THE DOMINICAN REPUBLIC’S VIBRANT PRESS WAS TARNISHED by accusations of biased coverage during the May 16 presidential election. The year also saw a landmark conviction in the murder of a journalist, and a proposed bill to enhance freedom of the press.
The ruling Dominican Liberation Party (PLD) lost a three-way race between its own candidate, Danilo Medina, Democratic Revolutionary Party (PRD) candidate Hipólito Mejía, and former president Joaquín Balaguer, the Social Christian Reformist Party (PRSC) candidate. Mejía fell just short of the 50 percent majority necessary to avoid a run-off, but the Central Electoral Board declared him the winner after his opponents withdrew from the race, claiming that a run-off would cause instability and hurt the economy.
Local press coverage of the presidential race was called into question after pro-PLD newspapers portrayed Mejía as violent and unstable. Certain papers also published highly inaccurate opinion polls, raising suspicions that they might have doctored poll results to favor the ruling party.
In a landmark August 4 decision, Judge Katia Miguelina Jiménez delivered stiff prison sentences to three defendants who had been found guilty in the 1975 murder of Orlando Martínez Howley, the director of the magazine Ahora and a columnist for the Santo Domingo daily El Nacional. Retired Air Force general Joaquín Pou Castro and two accomplices were sentenced to the maximum penalty of 30 years in prison, along with a 5 million peso (US$300,000) fine. On December 21, the defendants appealed the decision to a higher court, which had not yet ruled at press time.
The journalist’s family and friends had ignored death threats and pursued the case for years, arguing that Martínez’s murder resulted from the fact that his reporting had angered then-president Balaguer and other senior officials. In 1997, President Leonel Fernández ordered the case moved to trial. Balaguer, who is now 93 years old, was subpoenaed but declined to testify on health grounds, although he was healthy enough to run for president again in 2000. The August judgment was seen as a major victory for the journalist’s family and others who demanded justice for press freedom and other human rights violations committed under Balaguer, president of the Dominican Republic for 22 of the last 40 years.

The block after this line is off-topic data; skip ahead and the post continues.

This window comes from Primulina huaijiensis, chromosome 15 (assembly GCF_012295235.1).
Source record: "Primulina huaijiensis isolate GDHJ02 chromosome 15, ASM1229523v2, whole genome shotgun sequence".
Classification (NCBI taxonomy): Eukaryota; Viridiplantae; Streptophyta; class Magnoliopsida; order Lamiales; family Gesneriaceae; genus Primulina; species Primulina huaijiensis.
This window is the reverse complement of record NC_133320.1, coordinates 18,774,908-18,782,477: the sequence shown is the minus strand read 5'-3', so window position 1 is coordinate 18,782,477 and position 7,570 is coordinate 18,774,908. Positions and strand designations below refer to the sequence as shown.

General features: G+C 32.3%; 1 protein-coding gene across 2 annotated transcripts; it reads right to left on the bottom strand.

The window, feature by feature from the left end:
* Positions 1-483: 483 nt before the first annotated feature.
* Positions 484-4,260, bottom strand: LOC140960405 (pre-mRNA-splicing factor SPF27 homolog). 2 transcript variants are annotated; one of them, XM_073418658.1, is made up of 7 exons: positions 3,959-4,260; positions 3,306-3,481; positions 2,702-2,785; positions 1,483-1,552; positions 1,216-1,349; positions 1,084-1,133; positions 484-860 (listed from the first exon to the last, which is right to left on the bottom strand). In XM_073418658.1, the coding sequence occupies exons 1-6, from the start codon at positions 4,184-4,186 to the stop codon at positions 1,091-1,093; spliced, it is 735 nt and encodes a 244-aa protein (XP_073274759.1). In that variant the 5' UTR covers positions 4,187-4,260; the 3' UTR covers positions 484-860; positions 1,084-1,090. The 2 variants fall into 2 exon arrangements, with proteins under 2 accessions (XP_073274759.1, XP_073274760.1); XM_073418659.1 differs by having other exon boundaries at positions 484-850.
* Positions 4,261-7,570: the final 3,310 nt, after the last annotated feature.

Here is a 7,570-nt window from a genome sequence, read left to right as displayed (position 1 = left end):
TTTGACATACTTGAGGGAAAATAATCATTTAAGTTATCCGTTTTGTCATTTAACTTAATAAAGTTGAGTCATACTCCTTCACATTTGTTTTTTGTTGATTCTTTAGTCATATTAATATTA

Investigations into the May 1994 disappearance of columnist and academic Narciso González remained stalled at year’s end. González, a strong critic of the Dominican government and military, was allegedly “disappeared” by the latter after he publicly criticized the tainted elections that brought Balaguer to power. Although former members of the military and the police have been interrogated, no one has been charged in the case, which the Inter-American Commission on Human Rights took under review in 1998.
In September, President Mejía submitted a bill to revise the 1962 Law of Expression and Dissemination of Thought, also known as Law 6132. Drafted by local press organizations, newspaper executives, and media law specialists, it widens access to information and provides for civil penalties in cases of defamation committed through the press. Some local journalists criticized the proposal, arguing that there has been insufficient debate on the bill, and little disclosure of its content. The bill was still pending at year’s end.